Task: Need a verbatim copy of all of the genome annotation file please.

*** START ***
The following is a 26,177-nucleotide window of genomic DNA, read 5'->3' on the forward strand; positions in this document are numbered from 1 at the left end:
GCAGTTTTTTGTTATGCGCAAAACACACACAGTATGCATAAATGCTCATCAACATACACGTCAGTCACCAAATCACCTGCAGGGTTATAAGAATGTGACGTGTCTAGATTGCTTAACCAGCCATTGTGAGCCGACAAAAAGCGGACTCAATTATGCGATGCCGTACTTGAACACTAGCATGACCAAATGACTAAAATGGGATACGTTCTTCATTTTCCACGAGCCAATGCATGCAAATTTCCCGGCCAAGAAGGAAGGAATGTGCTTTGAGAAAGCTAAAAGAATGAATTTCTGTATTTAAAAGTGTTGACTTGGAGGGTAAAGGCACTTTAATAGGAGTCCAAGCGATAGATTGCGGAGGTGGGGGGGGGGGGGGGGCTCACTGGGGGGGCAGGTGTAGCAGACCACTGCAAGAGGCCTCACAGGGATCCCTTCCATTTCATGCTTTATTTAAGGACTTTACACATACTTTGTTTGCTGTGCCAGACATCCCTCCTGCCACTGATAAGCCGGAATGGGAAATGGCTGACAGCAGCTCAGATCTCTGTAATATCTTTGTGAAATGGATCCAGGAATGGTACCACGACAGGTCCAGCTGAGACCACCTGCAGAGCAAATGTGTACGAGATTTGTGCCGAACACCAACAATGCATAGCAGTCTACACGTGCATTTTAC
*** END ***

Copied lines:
The following is a 26,177-nucleotide window of genomic DNA, read 5'->3' on the forward strand; positions in this document are numbered from 1 at the left end:
GCAGTTTTTTGTTATGCGCAAAACACACACAGTATGCATAAATGCTCATCAACATACACGTCAGTCACCAAATCACCTGCAGGGTTATAAGAATGTGACGTGTCTAGATTGCTTAACCAGCCATTGTGAGCCGACAAAAAGCGGACTCAATTATGCGATGCCGTACTTGAACACTAGCATGACCAAATGACTAAAATGGGATACGTTCTTCATTTTCCACGAGCCAATGCATGCAAATTTCCCGGCCAAGAAGGAAGGAATGTGCTTTGAGAAAGCTAAAAGAATGAATTTCTGTATTTAAAAGTGTTGACTTGGAGGGTAAAGGCACTTTAATAGGAGTCCAAGCGATAGATTGCGGAGGTGGGGGGGGGGGGGGGGCTCACTGGGGGGGCAGGTGTAGCAGACCACTGCAAGAGGCCTCACAGGGATCCCTTCCATTTCATGCTTTATTTAAGGACTTTACACATACTTTGTTTGCTGTGCCAGACATCCCTCCTGCCACTGATAAGCCGGAATGGGAAATGGCTGACAGCAGCTCAGATCTCTGTAATATCTTTGTGAAATGGATCCAGGAATGGTACCACGACAGGTCCAGCTGAGACCACCTGCAGAGCAAATGTGTACGAGATTTGTGCCGAACACCAACAATGCATAGCAGTCTACACGTGCATTTTAC